With a population of around 1,470,100, Auckland is the most populous urban area in New Zealand.Read More →
It takes approximately 13 hours to drive from the top of Northland to Wellington without stopping.
The North Island’s time zone is the New Zealand Standard Time, which is GMT + 12, meaning it is 16 hours ahead of New York City and 12 hours ahead of London.
If you’re a citizen of the United States, you will be eligible for a Visa Waiver, and you won’t need a visa if you’re staying less than 90 days. Citizens of the United Kingdom, Italy, Japan, Greece, Germany, and France won’t need a visa either.
International visitors who have COVID-19 symptoms when they arrive in New Zealand by air are encouraged to take a free rapid antigen test at the airport, then take a free PCR test. Visitors who test positive again must isolate for 7 days and source and pay for their own accommodation as well as any healthcare costs.
Auckland Airport is the busiest airport in New Zealand. To get to your next destination from Auckland Airport you can take an Uber, taxi, Ola, or Zoomy. There is also a light rail that takes you to Mount Roskill where you can then transfer to Old Dominion to get to Queen Street. There is also a SkyBus system at the Britomart Transport Centre that can transport you to Central Auckland.
Wellington International Airport
Wellington International Airport, the airport for New Zealand’s capital city, is only 6 km from the central downtown. At ground level, you can take an Uber, taxi, Ola, or Zoomy to your next destination. The bus system is currently under renovation but is usually another convenient option for getting downtown.
Uber: Uber operates in most cities in New Zealand, including Auckland. Taxi fares in New Zealand can get pretty hefty, and Ubers are generally more economical.
Public Transportation: All cities in New Zealand have buses. On the North Island, Auckland is the largest metropolitan area and consists of trains, buses, and ferries. Since 2003, many improvements have been made to the rail services in Auckland, including electrification of the rail network.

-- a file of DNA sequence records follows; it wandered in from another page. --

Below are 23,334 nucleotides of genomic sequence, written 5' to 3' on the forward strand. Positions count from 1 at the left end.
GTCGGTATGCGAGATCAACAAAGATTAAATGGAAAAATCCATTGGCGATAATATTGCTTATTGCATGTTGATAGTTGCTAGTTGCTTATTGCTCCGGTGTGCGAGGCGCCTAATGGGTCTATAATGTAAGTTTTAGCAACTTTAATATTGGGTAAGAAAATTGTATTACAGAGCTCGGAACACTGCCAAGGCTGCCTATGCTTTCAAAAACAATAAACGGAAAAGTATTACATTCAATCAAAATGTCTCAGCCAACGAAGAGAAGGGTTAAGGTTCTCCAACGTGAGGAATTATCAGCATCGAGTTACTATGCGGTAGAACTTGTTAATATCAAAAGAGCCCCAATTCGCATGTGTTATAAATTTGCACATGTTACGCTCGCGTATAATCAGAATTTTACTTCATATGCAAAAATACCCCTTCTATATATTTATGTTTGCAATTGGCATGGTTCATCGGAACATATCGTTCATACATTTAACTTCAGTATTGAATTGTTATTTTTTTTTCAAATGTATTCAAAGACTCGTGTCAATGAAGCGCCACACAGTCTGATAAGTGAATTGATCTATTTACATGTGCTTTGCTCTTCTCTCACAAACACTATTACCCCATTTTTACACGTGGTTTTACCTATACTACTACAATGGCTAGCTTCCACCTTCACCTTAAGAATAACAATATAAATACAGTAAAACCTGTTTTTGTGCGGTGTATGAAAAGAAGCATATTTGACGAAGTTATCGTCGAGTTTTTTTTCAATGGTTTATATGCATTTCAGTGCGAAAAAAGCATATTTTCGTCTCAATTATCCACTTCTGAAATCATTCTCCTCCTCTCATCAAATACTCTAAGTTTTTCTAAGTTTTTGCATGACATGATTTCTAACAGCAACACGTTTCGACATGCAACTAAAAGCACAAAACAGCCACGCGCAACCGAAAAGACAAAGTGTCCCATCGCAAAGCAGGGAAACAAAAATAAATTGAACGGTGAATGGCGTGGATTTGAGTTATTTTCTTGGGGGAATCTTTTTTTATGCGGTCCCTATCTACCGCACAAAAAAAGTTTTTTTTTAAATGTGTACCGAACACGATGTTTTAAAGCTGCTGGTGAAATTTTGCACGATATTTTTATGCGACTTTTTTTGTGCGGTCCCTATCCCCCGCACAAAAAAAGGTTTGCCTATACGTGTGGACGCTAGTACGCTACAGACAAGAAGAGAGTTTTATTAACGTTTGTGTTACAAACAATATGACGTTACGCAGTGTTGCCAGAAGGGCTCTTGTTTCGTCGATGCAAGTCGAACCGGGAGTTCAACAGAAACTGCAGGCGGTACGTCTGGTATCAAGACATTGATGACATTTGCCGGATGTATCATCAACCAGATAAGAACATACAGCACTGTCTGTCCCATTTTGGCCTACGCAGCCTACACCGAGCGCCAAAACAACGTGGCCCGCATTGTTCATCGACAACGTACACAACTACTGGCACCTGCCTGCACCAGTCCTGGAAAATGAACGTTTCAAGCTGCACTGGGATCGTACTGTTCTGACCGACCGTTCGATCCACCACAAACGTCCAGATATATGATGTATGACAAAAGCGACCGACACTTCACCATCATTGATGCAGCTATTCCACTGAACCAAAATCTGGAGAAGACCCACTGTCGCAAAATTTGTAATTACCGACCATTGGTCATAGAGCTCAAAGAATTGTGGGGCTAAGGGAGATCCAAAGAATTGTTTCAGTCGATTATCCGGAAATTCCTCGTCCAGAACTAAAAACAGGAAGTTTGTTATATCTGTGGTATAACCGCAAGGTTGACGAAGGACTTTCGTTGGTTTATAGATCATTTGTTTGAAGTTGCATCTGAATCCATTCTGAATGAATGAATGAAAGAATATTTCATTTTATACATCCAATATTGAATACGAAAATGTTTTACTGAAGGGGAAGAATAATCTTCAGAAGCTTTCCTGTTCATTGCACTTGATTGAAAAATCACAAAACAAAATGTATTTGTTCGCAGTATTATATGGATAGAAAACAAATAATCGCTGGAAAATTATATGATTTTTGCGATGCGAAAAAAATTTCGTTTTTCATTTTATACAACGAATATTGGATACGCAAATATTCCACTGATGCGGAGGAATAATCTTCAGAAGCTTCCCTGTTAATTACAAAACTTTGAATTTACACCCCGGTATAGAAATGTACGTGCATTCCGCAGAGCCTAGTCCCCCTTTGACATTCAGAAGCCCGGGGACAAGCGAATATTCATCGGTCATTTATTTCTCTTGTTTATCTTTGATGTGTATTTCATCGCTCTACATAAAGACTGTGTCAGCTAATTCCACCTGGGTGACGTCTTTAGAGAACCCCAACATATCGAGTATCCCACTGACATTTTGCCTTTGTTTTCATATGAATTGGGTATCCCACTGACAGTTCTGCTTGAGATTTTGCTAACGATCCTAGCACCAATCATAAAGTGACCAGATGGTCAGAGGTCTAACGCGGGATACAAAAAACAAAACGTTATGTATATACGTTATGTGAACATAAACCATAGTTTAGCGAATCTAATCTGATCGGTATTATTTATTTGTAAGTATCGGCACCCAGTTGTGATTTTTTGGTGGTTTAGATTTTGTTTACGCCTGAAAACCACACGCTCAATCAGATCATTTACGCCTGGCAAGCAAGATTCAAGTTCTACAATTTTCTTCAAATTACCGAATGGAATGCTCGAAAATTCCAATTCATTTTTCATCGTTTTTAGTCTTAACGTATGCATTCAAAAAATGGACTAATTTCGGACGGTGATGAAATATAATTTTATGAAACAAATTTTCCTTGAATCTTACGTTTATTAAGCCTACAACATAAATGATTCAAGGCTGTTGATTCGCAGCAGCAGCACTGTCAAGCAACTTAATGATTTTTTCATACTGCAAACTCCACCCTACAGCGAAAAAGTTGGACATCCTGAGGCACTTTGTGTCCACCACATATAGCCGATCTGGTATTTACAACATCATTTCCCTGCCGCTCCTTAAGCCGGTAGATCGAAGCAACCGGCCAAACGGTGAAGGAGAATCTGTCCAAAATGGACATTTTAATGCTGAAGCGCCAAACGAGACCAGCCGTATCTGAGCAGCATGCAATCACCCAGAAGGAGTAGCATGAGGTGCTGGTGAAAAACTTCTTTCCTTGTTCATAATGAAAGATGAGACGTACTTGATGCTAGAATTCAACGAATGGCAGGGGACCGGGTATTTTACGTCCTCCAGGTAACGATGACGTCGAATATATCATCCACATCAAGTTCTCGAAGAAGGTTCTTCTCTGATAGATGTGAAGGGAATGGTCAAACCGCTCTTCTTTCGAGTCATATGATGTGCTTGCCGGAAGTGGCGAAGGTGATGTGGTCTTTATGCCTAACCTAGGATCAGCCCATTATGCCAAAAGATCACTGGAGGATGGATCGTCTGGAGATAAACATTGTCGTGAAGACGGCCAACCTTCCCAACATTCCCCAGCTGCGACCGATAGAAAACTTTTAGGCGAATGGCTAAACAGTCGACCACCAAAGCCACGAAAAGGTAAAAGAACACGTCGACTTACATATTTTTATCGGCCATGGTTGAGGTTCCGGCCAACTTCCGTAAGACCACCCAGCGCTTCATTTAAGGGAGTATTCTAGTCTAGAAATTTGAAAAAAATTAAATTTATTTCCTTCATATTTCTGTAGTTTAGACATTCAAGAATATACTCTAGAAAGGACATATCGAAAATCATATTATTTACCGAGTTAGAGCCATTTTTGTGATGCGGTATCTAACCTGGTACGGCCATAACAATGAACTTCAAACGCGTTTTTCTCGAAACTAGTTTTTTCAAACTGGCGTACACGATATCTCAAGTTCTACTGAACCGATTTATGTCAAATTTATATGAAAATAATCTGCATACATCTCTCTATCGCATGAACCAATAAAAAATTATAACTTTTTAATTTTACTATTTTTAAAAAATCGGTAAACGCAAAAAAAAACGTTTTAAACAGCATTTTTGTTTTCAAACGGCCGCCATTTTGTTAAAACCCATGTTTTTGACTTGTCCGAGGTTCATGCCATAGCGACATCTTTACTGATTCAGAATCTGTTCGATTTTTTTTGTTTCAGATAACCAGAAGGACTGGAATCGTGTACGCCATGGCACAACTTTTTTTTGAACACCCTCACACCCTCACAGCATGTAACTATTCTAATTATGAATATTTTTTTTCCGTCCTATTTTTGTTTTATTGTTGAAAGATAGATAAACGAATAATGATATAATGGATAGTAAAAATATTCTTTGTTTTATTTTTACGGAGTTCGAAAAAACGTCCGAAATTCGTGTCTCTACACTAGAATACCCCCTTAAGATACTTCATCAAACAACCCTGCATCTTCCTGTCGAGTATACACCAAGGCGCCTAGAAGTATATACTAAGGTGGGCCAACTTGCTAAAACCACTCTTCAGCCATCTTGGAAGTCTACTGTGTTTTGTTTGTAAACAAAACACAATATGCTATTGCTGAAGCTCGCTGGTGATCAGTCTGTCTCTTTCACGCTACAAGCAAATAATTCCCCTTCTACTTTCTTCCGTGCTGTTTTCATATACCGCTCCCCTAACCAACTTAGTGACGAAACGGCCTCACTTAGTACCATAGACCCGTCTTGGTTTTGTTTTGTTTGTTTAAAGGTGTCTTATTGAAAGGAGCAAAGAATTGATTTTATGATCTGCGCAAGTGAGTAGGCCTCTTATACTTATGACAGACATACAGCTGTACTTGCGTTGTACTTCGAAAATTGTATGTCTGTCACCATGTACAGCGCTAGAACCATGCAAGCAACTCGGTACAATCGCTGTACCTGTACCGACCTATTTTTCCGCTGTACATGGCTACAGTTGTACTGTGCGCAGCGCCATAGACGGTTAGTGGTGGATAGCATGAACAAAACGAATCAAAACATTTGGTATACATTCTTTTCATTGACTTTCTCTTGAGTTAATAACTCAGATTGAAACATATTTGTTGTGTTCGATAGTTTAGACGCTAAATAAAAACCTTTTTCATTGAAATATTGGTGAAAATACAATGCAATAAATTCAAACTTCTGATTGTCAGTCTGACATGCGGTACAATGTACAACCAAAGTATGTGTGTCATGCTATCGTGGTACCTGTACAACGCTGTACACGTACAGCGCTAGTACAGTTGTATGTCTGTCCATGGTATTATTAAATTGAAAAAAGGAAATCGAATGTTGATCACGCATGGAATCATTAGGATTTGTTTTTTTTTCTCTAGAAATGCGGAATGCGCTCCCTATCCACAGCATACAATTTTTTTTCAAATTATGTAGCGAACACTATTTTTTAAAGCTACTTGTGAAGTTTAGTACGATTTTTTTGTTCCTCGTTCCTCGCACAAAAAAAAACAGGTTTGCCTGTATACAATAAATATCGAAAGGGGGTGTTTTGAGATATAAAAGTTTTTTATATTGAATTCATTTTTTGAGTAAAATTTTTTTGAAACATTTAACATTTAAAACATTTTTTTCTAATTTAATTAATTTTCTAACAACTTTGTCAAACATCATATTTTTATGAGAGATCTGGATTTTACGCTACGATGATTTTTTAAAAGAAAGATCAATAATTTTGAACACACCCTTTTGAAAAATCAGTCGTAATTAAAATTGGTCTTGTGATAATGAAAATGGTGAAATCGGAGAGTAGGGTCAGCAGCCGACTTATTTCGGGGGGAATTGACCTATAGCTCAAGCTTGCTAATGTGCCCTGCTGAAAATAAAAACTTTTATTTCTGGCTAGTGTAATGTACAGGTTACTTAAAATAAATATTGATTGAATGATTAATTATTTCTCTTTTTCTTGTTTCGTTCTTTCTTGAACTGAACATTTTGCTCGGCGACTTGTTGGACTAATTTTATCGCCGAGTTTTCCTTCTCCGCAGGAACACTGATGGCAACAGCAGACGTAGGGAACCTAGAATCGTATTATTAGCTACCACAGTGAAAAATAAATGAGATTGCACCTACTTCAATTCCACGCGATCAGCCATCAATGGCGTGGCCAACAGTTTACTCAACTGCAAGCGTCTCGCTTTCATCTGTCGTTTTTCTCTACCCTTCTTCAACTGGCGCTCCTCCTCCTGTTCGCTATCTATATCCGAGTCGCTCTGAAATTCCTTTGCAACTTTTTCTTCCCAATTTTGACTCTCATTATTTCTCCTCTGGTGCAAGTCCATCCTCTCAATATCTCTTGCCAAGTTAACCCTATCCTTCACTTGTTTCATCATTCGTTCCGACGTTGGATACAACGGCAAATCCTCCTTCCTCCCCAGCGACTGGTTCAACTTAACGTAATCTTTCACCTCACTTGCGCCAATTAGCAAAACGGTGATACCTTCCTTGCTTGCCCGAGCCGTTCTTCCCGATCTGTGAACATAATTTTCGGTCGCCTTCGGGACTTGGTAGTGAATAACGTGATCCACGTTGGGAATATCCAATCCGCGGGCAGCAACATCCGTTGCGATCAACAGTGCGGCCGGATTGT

Around 7 million ferry trips are made per year on the North Island operating on a multitude of routes, with 3 service operators.
New Zealand is a great country for solo traveling, as it is very safe for those who love the outdoors. Since there are many ways to make your way around the country, we highly encourage traveling solo on the North Island.
The best times to visit the North Island are from February to April and between September and November. Between June and August are when people usually stop visiting, as temperatures begin to drop off. Throughout most of the year, however, the weather is generally mild.
English is the native language of New Zealand, and almost the entire population either speaks it as a first or second language. The indigenous is known as Te reo Māori, and is spoken by about 3-4% of the population.
Smoking is becoming increasingly rare in New Zealand and is forbidden in public buildings such as restaurants and bars. If you want to smoke, politely ask to do so even if you are outside. There is a prominent drinking culture in New Zealand; the legal age for purchasing alcohol is 18. Topics to avoid in conversation include how much money people make, their marriage status, or their weight; anything seemingly private or personal.